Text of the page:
The year 2020 has been a difficult one, especially for children. As they are being confined to their homes most of the time, many are lacking good interpersonal skills. These skills are significant for children to excel in real life. However, with limited social interactions, parents worry about how to make the kids more sociable. You can check out a few tips in this blog that could help in developing your child’s interpersonal skills.
- Sharing: It is never too early to develop the habit of sharing in children. Children as young as two show a desire to share, but only if their resources are abundant. They might be reluctant to share half a cookie with a friend because it means they will have less to enjoy. While parents might not want to force their child to share certain things, it helps if they regularly point out sharing when they see it. Praise the child when they share and indicate how it makes others feel.
- Cooperating: Good cooperation skills are an essential interpersonal skill to ensure that children successfully get along within a community. Whether it is a classroom or a playground, children need to learn how to cooperate with others around them. Parents can talk to their children about teamwork and how they can get their work done better if everyone pitches in. You can do that by assigning your children specific tasks during dinner time. One kid is responsible for setting up the table, and the other is for clearing it up when everyone is finished.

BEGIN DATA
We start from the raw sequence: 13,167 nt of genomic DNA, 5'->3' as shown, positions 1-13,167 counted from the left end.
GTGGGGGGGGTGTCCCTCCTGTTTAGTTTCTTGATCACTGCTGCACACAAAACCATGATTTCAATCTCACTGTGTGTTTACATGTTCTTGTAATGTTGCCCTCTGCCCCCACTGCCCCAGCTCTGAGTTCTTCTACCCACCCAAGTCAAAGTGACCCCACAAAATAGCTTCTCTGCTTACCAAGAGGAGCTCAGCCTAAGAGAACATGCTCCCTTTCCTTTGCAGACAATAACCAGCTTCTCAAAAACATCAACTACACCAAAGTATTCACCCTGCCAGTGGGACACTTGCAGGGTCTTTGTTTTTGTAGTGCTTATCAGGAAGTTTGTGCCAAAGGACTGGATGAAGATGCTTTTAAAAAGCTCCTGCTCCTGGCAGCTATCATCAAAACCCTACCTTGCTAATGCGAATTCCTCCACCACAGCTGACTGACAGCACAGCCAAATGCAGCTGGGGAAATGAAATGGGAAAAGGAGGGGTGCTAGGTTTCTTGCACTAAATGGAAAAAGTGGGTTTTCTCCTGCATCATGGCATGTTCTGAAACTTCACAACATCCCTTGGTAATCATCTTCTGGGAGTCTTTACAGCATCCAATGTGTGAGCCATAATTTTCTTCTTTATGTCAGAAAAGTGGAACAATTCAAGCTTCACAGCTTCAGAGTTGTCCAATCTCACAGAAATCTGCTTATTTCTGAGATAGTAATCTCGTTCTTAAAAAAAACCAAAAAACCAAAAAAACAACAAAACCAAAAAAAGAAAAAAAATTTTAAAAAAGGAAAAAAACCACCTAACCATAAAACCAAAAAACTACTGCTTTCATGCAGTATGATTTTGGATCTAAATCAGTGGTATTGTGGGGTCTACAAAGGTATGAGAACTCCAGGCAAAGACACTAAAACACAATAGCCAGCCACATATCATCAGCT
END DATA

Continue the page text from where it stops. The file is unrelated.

- Listening: It is one of the most essential skills to develop healthy communication habits amongst children. Giving your child plenty of opportunities to develop their listening skills would help them in their class, their work as well as in their future relationships. You can practice this by asking them questions about the book during their storytime. Ask them to fill any missing gaps, and about what they think about the events taking place in the story. Encouraging them not to interrupt when the other person is talking is also necessary.
- Respecting personal space: Parents should create household rules that encourage children to respect others’ personal space. You can do this by asking them to always knock before entering someone’s room and keeping their hands to themselves when meeting new people. If your child snatches things out of others’ hands or pushes other children, you should establish consequences.
- Eye contact: Making eye contact with the person you are speaking to is a skill many children find hard to master. You can make them learn this by showing them how it feels to hold a conversation with someone who is not making eye contact. Ask them to tell you a story while you look away or get distracted by other things. Later, ask them to tell you another story while making appropriate eye contact with them. You can then ask the children to tell you how each situation made them feel.
- Manners: Saying the magic words such as “please” and “thank you” go a long way in developing your child’s social skills. A well-mannered child gets respected by teachers, peers, and other parents. This can be achieved by being a good role model for them. By using “please” and “thank you” yourself while talking to your children would make them follow you. Offering reminders when the child forgets to use manners and praising them when they are polite helps encourage them.
Empathy for anyone different from them: Children are not born racist or unempathetic; they learn this from their surroundings. Parents should make sure that their child is friends with other children of all racial and financial backgrounds. The more diverse their friends are, the more empathetic your child would be towards their community. It includes being friends with children who are differently-abled. Make your children learn that every person is different, and that does not make anyone better or less than the other.